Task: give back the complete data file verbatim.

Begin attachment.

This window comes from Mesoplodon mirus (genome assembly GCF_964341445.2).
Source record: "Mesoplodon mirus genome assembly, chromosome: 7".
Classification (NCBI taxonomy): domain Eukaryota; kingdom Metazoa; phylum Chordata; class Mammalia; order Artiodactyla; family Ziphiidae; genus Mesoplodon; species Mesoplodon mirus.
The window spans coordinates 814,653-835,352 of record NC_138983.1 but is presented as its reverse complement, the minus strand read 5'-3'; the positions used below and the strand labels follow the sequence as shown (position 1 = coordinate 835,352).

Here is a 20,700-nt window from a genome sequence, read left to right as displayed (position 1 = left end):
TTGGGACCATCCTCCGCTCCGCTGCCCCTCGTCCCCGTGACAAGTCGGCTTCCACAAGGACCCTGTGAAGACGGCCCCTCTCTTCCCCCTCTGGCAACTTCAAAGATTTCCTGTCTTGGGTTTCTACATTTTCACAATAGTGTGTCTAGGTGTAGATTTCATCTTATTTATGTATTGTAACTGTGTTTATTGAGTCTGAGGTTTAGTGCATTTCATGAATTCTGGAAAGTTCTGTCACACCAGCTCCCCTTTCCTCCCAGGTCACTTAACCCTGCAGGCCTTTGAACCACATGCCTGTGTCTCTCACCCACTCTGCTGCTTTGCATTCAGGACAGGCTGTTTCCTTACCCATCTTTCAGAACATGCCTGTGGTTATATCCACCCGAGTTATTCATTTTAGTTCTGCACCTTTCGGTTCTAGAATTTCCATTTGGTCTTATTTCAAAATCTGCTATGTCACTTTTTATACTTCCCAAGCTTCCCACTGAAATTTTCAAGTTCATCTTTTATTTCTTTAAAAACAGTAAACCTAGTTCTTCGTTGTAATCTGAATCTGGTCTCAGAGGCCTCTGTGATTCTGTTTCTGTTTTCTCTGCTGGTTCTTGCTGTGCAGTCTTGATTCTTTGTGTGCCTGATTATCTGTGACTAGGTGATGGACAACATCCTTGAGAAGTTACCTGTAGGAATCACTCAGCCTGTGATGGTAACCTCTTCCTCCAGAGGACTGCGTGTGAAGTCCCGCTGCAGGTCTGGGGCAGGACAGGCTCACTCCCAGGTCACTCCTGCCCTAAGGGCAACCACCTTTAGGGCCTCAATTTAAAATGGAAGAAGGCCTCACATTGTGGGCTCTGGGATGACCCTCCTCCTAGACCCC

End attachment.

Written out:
This window comes from Mesoplodon mirus (genome assembly GCF_964341445.2).
Source record: "Mesoplodon mirus genome assembly, chromosome: 7".
Classification (NCBI taxonomy): domain Eukaryota; kingdom Metazoa; phylum Chordata; class Mammalia; order Artiodactyla; family Ziphiidae; genus Mesoplodon; species Mesoplodon mirus.
The window spans coordinates 814,653-835,352 of record NC_138983.1 but is presented as its reverse complement, the minus strand read 5'-3'; the positions used below and the strand labels follow the sequence as shown (position 1 = coordinate 835,352).

Here is a 20,700-nt window from a genome sequence, read left to right as displayed (position 1 = left end):
TTGGGACCATCCTCCGCTCCGCTGCCCCTCGTCCCCGTGACAAGTCGGCTTCCACAAGGACCCTGTGAAGACGGCCCCTCTCTTCCCCCTCTGGCAACTTCAAAGATTTCCTGTCTTGGGTTTCTACATTTTCACAATAGTGTGTCTAGGTGTAGATTTCATCTTATTTATGTATTGTAACTGTGTTTATTGAGTCTGAGGTTTAGTGCATTTCATGAATTCTGGAAAGTTCTGTCACACCAGCTCCCCTTTCCTCCCAGGTCACTTAACCCTGCAGGCCTTTGAACCACATGCCTGTGTCTCTCACCCACTCTGCTGCTTTGCATTCAGGACAGGCTGTTTCCTTACCCATCTTTCAGAACATGCCTGTGGTTATATCCACCCGAGTTATTCATTTTAGTTCTGCACCTTTCGGTTCTAGAATTTCCATTTGGTCTTATTTCAAAATCTGCTATGTCACTTTTTATACTTCCCAAGCTTCCCACTGAAATTTTCAAGTTCATCTTTTATTTCTTTAAAAACAGTAAACCTAGTTCTTCGTTGTAATCTGAATCTGGTCTCAGAGGCCTCTGTGATTCTGTTTCTGTTTTCTCTGCTGGTTCTTGCTGTGCAGTCTTGATTCTTTGTGTGCCTGATTATCTGTGACTAGGTGATGGACAACATCCTTGAGAAGTTACCTGTAGGAATCACTCAGCCTGTGATGGTAACCTCTTCCTCCAGAGGACTGCGTGTGAAGTCCCGCTGCAGGTCTGGGGCAGGACAGGCTCACTCCCAGGTCACTCCTGCCCTAAGGGCAACCACCTTTAGGGCCTCAATTTAAAATGGAAGAAGGCCTCACATTGTGGGCTCTGGGATGACCCTCCTCCTAGACCCC